After a diagnosis of cancer most people initially focus on survival. However once treatment has started, is ongoing, or completed and everyday life returns, patients and their partners have time to consider the effect of their illness and treatment on their sex life and their relationship.
Cancer treatment can lead to altered body appearance and reduced self-confidence. This may leave you anxious about sexual issues or facing difficulties in desire, arousal or orgasm. Illness may result in you or your partner not wanting to have sex or to talk about it, even if you did before. This may be upsetting for both of you. Seeking help to adjust to the changes can help you find a new and satisfying way of relating to yourself and your partner.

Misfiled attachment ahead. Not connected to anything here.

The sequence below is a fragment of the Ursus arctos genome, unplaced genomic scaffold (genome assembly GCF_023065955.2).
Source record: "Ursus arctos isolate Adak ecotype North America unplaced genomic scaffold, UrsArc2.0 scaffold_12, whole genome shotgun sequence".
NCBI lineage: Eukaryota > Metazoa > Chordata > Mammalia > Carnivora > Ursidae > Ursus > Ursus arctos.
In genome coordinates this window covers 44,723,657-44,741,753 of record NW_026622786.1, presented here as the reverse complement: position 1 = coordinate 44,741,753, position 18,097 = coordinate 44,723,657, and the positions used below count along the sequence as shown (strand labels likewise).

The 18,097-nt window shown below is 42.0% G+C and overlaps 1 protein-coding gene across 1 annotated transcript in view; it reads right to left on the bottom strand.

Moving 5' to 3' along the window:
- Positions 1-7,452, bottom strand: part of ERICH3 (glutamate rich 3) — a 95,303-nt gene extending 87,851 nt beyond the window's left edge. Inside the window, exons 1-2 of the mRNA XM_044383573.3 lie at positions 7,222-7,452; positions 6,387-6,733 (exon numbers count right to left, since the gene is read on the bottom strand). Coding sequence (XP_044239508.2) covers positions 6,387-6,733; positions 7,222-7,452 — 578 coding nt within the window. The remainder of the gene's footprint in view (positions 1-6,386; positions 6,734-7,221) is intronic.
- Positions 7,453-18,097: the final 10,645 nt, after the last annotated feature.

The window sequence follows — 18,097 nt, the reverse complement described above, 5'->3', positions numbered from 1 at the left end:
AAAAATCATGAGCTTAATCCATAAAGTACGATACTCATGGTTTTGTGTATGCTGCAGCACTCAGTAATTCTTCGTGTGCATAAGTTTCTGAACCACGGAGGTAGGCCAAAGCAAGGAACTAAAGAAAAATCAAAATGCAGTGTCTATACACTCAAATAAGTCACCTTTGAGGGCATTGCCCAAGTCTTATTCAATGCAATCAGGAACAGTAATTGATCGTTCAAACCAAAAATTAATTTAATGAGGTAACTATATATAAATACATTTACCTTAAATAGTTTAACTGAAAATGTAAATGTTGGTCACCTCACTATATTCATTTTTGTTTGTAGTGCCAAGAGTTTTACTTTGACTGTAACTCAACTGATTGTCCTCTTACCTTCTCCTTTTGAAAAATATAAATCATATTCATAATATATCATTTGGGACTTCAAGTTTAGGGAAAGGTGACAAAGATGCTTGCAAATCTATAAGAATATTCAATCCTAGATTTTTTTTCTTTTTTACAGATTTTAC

If your body is suddenly very changed, you may need to think about how to achieve pleasure and satisfaction in new ways. Sadly, when sex stops, other types of intimacy often stop too. Your partner may not hug or kiss you in case you get aroused and want more sexual behaviour. Talking about this and agreeing boundaries about how far your behaviour will go can encourage an intimate time together. Explore new ways of being close. Hand, foot or head and shoulder massages are enjoyable and relaxing. If one partner gets aroused and wishes for more sexual behaviour, masturbation (together or separately) is pleasurable.
Finding someone you can talk to, alone or together, could be very helpful. It may be a doctor or nurse, a close friend or a therapist. If it is difficult for you to talk face-to-face, there are helplines you can contact and a number of websites specifically for people who have experienced cancer which might be useful.